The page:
Heat pumps are a key go-to system when fossil fuels are not an option. While not commonly thought of as heat recovery units, heat pumps, by design, utilize waste heat by transferring heat in one area of a facility/campus with a cooling demand to another area with a heat demand. Indeed, the economy of scale from sharing reclaimed waste heating among several connected buildings is a unique opportunity of district heating.

There is also a trend in building codes requiring that heat pumps be used to provide the hot water source in certain buildings. Seattle requires that buildings with central service water heating systems greater than 15 kW shall not use fossil fuel combustion or electric resistance. While there are exceptions, the primary source of hot water will now primarily come from heat pumps.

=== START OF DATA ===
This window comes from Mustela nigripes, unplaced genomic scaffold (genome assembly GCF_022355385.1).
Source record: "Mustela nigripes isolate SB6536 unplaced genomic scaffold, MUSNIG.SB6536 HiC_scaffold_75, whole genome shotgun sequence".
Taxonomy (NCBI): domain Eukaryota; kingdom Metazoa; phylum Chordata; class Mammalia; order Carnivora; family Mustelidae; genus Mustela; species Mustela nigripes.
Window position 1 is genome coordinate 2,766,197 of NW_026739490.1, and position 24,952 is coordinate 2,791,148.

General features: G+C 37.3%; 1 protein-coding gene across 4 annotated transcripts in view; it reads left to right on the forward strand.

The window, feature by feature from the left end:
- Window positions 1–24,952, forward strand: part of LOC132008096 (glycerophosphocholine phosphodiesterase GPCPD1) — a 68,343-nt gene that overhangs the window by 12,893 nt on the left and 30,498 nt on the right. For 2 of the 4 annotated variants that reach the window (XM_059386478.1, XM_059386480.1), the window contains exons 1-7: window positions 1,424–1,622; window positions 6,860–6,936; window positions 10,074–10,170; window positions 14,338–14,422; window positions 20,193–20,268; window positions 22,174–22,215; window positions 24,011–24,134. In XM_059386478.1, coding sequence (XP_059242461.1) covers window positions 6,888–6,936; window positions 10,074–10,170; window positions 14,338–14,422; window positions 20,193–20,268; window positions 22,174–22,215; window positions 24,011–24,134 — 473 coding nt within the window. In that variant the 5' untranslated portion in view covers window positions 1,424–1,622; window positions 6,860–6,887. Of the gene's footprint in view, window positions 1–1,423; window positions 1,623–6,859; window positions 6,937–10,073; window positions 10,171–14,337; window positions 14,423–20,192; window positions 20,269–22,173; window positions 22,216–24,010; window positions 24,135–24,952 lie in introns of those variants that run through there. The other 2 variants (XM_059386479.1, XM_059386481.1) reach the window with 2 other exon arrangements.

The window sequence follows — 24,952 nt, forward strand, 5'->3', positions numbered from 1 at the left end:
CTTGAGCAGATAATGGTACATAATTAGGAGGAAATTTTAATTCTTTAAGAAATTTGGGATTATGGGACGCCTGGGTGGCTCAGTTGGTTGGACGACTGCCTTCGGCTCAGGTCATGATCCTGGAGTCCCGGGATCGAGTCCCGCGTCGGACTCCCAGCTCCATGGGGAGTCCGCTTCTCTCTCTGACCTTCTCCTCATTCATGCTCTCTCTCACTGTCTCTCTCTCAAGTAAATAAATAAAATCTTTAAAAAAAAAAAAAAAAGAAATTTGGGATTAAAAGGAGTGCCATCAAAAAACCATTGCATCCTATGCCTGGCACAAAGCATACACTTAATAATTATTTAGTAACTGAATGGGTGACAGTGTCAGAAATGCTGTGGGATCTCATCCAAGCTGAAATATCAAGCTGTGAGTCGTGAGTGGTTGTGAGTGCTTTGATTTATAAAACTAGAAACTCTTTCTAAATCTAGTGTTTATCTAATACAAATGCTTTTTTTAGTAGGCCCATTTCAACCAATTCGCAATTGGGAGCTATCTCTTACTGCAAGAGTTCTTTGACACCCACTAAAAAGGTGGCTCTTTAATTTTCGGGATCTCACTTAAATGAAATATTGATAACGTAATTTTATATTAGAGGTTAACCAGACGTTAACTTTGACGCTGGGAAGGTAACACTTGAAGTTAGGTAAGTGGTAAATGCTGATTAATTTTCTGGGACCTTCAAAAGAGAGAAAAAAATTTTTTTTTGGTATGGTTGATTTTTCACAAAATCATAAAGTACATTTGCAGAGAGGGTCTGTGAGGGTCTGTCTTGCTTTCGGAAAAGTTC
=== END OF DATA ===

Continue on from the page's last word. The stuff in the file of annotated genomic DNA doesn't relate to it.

Reclaiming wastewater heat

Reclaiming wastewater heat before it goes down the drain is another key source of waste heat. Wastewater from domestic, industrial and commercial developments maintains considerable amounts of thermal energy after discharging into the sewer system. In the U.S., 350 billion kWh of hot water is flushed away annually. Very little of this resource is currently recovered and it presents a significant opportunity.

False Creek Wastewater Facility in Vancouver, Canada, for example, recovers heat from wastewater to serve 5.2 million square feet of neighboring building space, while eliminating more than 60 percent of greenhouse gas pollution associated with heating the buildings.